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A Case–Control Study of Environmental and Occupational Risks of Leptospirosis in Sri Lanka

A Correction to this article was published on 01 September 2019

This article has been updated

Abstract

Sri Lanka has one of the highest incidences of human leptospirosis worldwide. Outbreaks of this zoonotic infection are related to the monsoons and flooding. The study investigates risk factors associated with environmental, animal and occupational exposure while acknowledging the potential bias due to hanta viral infections in the study samples. Data were obtained from structured interviews with 483 patients (276 cases and 207 controls). Risk exposures were studied for the entire population and for two stratified occupational groups: non-paddy workers and paddy workers. A higher odds ratio (OR) of leptospirosis transmission for paddy workers was observed compared to non-paddy workers (OR 1.905, 95% CI 1.274–2.856). Rat exposure was not associated with a significant higher risk for any of the groups. Instead, cattle and household animals seemed to be important for transmission of leptospirosis to humans, especially among non-paddy workers (OR 10.655, 95% CI 1.213–93.582). Leptospirosis in paddy workers was associated with environmental factors linked to contamination and wetness in paddy fields. Interestingly, abandoned paddy fields were found to have a protective effect against transmission to paddy workers (OR 0.421, 95% CI 0.237–0.748). Keeping animals on these dryer fields may act as a boundary for contamination of paddy fields with infectious animal urine. This finding may be considered as a public health intervention targeting leptospirosis among paddy workers.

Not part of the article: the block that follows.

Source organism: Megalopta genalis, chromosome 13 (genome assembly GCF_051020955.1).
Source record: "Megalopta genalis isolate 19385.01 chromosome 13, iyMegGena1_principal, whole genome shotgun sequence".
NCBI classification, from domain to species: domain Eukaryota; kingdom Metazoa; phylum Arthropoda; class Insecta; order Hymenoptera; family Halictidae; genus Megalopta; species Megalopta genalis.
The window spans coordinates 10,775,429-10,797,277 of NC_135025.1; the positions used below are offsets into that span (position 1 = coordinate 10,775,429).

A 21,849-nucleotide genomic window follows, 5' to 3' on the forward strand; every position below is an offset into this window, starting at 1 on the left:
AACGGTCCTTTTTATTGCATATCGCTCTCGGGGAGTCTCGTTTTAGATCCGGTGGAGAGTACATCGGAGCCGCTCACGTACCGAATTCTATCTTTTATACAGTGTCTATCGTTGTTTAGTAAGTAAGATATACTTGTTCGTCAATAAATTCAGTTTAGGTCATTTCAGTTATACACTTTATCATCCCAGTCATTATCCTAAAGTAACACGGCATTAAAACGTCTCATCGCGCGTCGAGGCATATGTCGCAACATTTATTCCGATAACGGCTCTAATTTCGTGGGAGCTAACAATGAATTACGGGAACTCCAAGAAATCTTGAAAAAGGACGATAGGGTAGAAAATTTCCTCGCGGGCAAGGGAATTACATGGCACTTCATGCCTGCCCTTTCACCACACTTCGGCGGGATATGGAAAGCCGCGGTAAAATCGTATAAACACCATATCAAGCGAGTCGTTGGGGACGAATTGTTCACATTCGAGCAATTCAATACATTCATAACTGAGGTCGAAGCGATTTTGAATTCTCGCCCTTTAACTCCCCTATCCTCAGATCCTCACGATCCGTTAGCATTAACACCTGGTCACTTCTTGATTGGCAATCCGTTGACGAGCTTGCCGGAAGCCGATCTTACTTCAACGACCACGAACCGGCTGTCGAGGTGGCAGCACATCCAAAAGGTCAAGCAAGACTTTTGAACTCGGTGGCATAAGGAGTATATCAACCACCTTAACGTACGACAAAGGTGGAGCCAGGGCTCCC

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Data Availability

The datasets generated during and/or analyzed during the current study are available from the corresponding author on reasonable request.

Change history

  • 12 November 2019

    The original version of this article unfortunately contained a mistake in one of the co-author’s family name. The correct name should be Janith Warnasekara instead of Janith Warnasuriya. The original article has been corrected.

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Correspondence to Peter Furu.

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The authors declare that they have no conflict of interest.

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“All procedures performed in studies involving human participants were in accordance with the ethical standards of the institutional and/or national research committee and with the 1964 Helsinki declaration and its later amendments or comparable ethical standards.”

Additional information

The original version of this article was revised: the family name of the co-author Janith Warnasekara was corrected.

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Schønning, M.H., Phelps, M.D., Warnasekara, J. et al. A Case–Control Study of Environmental and Occupational Risks of Leptospirosis in Sri Lanka. EcoHealth 16, 534–543 (2019). https://doi.org/10.1007/s10393-019-01448-w

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Keywords

  • Zoonoses
  • Leptospirosis risk factors
  • Planetary health